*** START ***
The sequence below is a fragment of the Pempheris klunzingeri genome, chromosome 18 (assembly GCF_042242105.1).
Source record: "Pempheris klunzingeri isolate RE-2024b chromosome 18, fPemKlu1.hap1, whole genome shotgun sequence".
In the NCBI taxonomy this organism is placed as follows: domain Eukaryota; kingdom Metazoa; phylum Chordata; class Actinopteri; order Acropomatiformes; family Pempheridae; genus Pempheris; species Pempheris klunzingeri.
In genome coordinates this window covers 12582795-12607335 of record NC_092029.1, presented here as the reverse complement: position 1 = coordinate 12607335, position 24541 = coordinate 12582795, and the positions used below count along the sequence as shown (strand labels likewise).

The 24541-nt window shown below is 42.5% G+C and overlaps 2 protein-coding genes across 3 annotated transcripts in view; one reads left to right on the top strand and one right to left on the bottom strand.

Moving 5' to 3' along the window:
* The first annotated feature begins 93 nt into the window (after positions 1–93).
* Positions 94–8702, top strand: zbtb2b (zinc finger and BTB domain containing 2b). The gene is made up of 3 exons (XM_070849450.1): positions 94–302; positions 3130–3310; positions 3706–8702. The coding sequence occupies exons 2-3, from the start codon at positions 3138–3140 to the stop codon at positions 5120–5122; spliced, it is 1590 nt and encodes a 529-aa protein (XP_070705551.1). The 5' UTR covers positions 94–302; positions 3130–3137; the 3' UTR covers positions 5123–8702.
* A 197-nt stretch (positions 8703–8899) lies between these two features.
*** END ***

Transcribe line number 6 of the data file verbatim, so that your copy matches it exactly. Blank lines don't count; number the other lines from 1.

Moving 5' to 3' along the window: